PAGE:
A team of researchers at the University of California, Riverside, seeking to upend a long-held theory explaining how hormones freely enter and exit cells, has received a major boost in the form of a $1 million award from the W. M. Keck Foundation.
Steroid hormones — chemical messengers derived from cholesterol in the body — regulate immune response, sexual maturation, cancer progression, metabolism, and inflammation. Despite their importance, little is known about how they cross cell membranes. Researchers in the field have long believed that diffusion explains the process.
Challenging this dogma, the UC Riverside researchers posit that membrane transporters are involved, facilitating the transport of steroid hormones across cell membranes, akin to an airport jetway guiding passengers from a terminal into an airplane.
Importers are transporters that allow material into the cell. The Keck Foundation grant will allow the researchers to characterize the transporter Ecdysone Importer (EcI) in the fruit fly, a model organism, and also to identify and characterize similar transporters in mammals using mouse models and human cells.
If successful, the UCR research, which impacts processes from pest control to cancer, would be the first to show the function and significance of a steroid hormone importer in vivo in any organism. It would facilitate the development of drugs that are more specific and less likely to result in resistance.
Transporters similar to EcI exist in all animals, including humans. Largely responsible for uptake of drugs, they can be detected at many blood-tissue interfaces and have the potential to be functionally highly specific.
“We hypothesize that mammalian steroid hormones need EcI-like transporters to enter cells,” said Sachiko Haga-Yamanaka, an assistant professor of molecular, cell, and systems biology, and the principal investigator of the three-year grant. “These transporters would be ideal targets for drugs aimed at controlling steroid hormone transport. We expect the successful completion of our project will show that steroid hormones do not enter cells by simple diffusion, but rather via transporters lodged like revolving doors within the cell membrane. This would overturn a long-standing paradigm in endocrinology that steroid hormones are imported into cells only by simple diffusion.”
Steroid hormones are secreted by the adrenal cortex, testes, and ovaries, and by the placenta during pregnancy. They help balance salt and water in the body and play a role in how well the body withstands illness and injury. Soluble in lipids (fats), they can pass through the cell membrane of target cells to some degree unaided, but the UCR team has now found that for the most efficient uptake transporters may be required.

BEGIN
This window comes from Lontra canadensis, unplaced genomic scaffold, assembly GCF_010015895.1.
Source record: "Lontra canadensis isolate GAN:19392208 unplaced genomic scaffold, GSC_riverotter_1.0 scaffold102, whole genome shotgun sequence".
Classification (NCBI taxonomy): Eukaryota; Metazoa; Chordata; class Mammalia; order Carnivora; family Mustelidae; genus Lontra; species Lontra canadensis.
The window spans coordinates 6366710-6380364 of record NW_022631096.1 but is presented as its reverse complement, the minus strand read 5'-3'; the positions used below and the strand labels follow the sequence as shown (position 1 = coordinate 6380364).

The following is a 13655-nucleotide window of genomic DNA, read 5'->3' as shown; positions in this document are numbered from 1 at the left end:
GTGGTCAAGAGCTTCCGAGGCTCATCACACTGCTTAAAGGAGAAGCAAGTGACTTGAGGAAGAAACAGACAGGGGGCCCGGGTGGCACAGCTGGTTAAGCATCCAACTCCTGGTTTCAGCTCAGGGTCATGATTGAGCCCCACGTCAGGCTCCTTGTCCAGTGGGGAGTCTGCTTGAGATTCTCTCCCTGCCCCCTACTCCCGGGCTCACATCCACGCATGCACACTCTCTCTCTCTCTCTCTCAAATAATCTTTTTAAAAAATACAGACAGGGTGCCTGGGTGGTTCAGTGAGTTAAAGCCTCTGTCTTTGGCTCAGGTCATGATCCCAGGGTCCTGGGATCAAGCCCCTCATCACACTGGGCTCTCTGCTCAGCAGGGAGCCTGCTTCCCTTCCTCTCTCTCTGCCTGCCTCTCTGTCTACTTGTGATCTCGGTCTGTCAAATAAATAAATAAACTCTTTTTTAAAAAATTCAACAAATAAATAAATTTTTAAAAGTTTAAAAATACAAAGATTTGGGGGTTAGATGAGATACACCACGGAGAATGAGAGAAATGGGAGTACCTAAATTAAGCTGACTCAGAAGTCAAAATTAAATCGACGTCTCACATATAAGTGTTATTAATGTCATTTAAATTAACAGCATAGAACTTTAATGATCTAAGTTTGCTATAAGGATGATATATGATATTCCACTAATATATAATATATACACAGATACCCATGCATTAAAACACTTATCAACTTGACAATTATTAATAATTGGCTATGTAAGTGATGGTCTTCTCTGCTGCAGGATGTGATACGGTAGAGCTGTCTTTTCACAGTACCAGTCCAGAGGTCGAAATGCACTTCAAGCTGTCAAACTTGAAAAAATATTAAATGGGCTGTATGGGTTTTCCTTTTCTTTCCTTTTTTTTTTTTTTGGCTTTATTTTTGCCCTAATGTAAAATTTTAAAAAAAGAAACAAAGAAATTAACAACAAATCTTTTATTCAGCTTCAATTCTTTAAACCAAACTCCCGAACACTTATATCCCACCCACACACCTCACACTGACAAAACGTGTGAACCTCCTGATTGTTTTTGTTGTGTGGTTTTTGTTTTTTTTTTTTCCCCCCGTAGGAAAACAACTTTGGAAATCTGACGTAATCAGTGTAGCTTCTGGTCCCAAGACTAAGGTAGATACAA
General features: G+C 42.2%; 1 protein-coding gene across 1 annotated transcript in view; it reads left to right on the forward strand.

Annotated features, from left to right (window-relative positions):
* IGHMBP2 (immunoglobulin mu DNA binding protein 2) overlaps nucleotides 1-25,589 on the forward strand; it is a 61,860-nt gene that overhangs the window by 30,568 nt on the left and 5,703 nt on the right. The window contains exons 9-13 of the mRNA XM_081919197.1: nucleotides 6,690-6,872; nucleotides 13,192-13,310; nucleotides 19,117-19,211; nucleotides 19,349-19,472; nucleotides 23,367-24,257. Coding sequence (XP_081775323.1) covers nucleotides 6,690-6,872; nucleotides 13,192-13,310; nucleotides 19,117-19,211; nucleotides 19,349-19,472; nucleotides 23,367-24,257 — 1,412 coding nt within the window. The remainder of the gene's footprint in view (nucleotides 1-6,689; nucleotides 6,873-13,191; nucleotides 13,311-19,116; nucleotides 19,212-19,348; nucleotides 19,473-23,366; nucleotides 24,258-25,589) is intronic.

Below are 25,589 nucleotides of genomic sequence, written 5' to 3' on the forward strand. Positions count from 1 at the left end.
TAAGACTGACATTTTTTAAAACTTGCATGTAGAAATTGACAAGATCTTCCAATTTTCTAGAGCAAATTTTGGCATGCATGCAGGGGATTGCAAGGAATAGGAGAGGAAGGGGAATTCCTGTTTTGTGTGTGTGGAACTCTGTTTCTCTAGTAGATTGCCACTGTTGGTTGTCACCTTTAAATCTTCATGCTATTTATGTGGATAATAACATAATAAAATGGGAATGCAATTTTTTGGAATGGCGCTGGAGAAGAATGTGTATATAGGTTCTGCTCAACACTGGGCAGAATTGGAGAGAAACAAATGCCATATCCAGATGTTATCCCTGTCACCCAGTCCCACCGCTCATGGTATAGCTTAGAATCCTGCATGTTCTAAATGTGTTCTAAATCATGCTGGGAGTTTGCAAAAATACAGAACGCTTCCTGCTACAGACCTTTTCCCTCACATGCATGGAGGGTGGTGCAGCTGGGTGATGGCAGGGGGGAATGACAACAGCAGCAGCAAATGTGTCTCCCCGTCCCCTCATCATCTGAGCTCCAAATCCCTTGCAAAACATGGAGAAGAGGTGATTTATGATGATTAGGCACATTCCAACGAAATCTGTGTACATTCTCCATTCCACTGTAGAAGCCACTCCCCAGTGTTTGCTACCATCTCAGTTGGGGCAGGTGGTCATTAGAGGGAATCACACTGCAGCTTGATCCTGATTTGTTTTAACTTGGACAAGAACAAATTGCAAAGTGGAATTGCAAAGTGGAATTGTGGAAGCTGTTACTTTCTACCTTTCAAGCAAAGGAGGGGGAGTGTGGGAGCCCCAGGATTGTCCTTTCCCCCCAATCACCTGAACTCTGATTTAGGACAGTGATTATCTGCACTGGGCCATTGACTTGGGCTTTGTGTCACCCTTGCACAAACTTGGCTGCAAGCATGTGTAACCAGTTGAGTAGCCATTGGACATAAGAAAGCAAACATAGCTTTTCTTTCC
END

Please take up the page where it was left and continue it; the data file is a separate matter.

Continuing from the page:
Haga-Yamanaka will be joined in the project by co-principal investigators Naoki Yamanaka, an assistant professor of entomology and an expert on steroid hormone signaling in insects; and Frances Sladek, a professor of cell biology and an expert on mammalian nuclear receptor signaling and cancer biology. Besides working to confirm steroid hormones require membrane transporters to enter cells in vivo, the triad will attempt to show that chemical reagents can manipulate how the transporters function — knowledge that is especially useful for drug development.
To show that EcI-like transporters play a crucial role in steroid uptake in mammals, the researchers will work on mice as well as human cell lines, and focus their attention on glucocorticoids, a group of steroid hormones produced during stress by the adrenal gland.
“We expect our work will show for the first time that membrane transporters serve as efficient conduits in mammalian cells, facilitating the entry of steroid hormones in their target tissues,” said Yamanaka, whose lab first identified EcI. “In preliminary studies on the fruit fly, we found transporters that can transport ecdysone in vitro and in vivo. Further research on mice and human cells will show that distinct EcI-like transporters regulate steroid hormone entry into different tissues, and that this uptake can be manipulated. Not only would this dramatically change our fundamental understanding of how steroid hormones function, but it also could lead to a new class of drugs and pest control reagents.”
The generous Keck award will allow Haga-Yamanaka, Yamanaka, and Sladek to screen a library of natural and synthetic chemicals that either facilitate or inhibit how transporters function. After shortlisting candidate chemicals, they will test them in vivo to identify reagents for manipulating steroid hormone uptake and function in a tissue-specific manner.
“This exercise will most likely help identify a novel class of drugs to regulate a number of pathological processes that steroid hormones control,” Sladek said. “We are confident the results from our cross-species research will pave the way for identifying chemical reagents that can both block ecdysone uptake and control insect pests and disease vectors, as well as assist in the development of drugs for modifying the uptake of specific steroid hormones in humans.”
Following this project, the researchers plan to examine if the EcI-like transporters can also transport mammalian steroid hormones such as estrogens, androgens, and progestogens. The significance of the transporters in hormone-dependent cancers will also be explored.